Just ten hours after arriving at the factory, the Universal Robot was performing its first task, laying panes of glass on a conveyor for tempering. And this immediately proved to be cost saving. Gern Glass uses a continuous furnace – the first of its kind in Denmark. Integrated with an internal transport system and on two floors, it is very effective but power-hungry. The robot arm now helps to make far better use of its conveyor capacity, making it possible for the company to temper much more glass for the same power consumption.
In the subsequent weeks it was programmed to automate more jobs in the production process. “We simply hold the robot arm and show it the movements we want it to make. It then repeats the process however many times we’ve selected on the touchscreen,” Glenn Larsen continues. “The robot’s safety, mobility and flexibility are crucial for us. We don’t need to fence it in like a normal robot and we can easily move it to different jobs. There’s no need for three mechanics and a crane to move it or for a programmer to spend days inputting code.”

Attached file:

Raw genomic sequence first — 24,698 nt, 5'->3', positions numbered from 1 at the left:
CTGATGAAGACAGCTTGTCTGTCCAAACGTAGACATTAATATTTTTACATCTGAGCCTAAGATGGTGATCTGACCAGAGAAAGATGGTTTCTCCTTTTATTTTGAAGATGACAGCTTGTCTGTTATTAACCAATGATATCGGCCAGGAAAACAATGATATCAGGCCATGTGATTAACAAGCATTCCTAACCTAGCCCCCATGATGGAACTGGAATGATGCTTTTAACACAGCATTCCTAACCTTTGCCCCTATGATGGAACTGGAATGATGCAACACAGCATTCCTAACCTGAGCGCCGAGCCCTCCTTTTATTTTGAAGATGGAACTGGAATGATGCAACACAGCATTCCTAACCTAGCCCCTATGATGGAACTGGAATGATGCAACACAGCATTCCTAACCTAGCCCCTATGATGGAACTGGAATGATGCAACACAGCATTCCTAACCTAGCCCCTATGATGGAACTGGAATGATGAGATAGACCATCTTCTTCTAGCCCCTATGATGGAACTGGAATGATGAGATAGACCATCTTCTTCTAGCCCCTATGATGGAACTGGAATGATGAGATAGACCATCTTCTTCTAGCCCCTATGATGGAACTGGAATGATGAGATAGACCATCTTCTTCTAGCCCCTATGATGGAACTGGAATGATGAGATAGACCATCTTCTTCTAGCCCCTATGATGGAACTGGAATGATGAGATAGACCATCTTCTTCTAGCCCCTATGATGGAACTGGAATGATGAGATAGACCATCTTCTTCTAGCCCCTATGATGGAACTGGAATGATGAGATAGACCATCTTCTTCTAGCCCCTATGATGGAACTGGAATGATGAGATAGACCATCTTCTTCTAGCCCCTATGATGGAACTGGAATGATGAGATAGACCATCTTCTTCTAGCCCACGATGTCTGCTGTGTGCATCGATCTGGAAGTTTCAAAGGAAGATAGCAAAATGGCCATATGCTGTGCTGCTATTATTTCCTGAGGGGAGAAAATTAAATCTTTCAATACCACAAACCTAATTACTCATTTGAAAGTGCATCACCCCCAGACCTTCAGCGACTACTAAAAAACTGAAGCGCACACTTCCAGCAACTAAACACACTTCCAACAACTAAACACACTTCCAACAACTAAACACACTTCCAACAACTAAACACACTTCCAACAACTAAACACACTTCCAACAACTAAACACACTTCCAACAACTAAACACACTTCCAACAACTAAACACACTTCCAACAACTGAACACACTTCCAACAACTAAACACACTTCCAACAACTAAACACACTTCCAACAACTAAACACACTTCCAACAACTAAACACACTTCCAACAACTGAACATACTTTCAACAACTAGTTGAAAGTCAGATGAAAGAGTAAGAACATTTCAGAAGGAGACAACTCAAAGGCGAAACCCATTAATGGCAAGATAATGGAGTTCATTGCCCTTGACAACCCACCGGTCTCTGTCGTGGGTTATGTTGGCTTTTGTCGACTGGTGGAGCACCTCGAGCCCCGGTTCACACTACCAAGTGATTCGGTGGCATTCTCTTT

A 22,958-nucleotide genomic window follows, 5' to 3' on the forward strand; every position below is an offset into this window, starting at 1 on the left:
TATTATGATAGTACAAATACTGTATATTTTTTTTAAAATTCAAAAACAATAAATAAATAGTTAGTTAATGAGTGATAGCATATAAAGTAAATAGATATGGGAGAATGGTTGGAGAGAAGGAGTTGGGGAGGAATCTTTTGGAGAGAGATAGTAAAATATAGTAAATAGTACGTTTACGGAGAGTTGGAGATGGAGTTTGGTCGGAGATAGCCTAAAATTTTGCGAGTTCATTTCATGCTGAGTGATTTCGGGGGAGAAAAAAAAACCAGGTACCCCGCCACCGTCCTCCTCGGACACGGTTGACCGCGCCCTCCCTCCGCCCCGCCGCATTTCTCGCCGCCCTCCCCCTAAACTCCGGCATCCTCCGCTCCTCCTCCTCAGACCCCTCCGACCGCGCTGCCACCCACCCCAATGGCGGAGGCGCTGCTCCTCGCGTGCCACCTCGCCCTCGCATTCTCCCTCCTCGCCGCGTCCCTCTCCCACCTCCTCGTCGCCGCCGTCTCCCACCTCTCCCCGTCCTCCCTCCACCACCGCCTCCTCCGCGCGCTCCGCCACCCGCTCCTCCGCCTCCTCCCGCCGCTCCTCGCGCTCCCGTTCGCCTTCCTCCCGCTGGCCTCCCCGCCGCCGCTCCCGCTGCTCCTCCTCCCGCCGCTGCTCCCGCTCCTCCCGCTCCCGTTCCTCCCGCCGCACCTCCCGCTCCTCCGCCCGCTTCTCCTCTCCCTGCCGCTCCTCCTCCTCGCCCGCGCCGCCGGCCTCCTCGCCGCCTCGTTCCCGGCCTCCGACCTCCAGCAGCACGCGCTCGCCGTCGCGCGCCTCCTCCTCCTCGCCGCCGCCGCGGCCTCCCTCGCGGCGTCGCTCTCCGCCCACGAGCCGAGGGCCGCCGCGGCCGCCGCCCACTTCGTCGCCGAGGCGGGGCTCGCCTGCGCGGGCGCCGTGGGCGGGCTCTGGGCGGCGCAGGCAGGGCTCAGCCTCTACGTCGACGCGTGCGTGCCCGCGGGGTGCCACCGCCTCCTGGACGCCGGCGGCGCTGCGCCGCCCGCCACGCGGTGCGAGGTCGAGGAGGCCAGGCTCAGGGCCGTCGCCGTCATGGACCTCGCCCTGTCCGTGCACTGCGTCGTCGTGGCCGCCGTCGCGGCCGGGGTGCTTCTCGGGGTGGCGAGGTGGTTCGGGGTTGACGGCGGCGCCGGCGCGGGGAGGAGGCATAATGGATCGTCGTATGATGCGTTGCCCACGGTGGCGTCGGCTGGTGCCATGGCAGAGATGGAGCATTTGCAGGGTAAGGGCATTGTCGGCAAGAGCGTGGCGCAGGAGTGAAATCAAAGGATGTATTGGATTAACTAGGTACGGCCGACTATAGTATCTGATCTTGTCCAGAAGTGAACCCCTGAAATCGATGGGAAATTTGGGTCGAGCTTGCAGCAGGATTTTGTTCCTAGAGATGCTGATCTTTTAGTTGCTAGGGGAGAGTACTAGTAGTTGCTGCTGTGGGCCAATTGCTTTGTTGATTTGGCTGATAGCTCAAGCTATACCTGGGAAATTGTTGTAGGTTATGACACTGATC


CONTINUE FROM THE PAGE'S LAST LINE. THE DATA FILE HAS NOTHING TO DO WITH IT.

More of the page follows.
The Universal Robot specified by Gern Glas is a six-axis robotic arm with a working radius of 85 cms. It weighs just 17.5 kg, can handle 5 kg at a time and repeatedly positions to ± 0.1mm accuracy. Joints can rotate up to 180° per second. Further benefits are the unit’s low power consumption and comparatively noiseless operation. Designed and manufactured in Denmark, Universal Robots are now available in the UK from R. A. Rodriguez.
Gern Glas now has its sights on integrating the Universal Robot into the various parts of the production process for a major new project, an order for 60,000 glass drawer fronts from a German kitchen company. The raw glass fronts are cut, ground, coloured, tempered and packed and each part of the process demands a high level of precision and care to avoid scratches and breaks. The aim is to use the robot to automate much of the handling so that employees can be more involved in monitoring and quality control. Glenn Larsen adds, “The robot will work on the monotonous jobs so our employees have a more varied day.” It will also be used for tasks such as dispensing adhesive to avoid health and safety issues.
Thanks to its timely investment in automation and robot technology Gern Glas firmly believes it now has the edge over many of its competitors. “These days, relationships count for almost nothing,” explains the company’s Bo Detlefsen. “Price is paramount, provided the quality is good. We’re saving man hours and the robot will help us avoid resorting to overtime when rush jobs overlap.” Gern Glas expects this first robot arm to pay for itself within six to twelve months, a figure that is equivalent to 800 working hours for hourly paid production workers.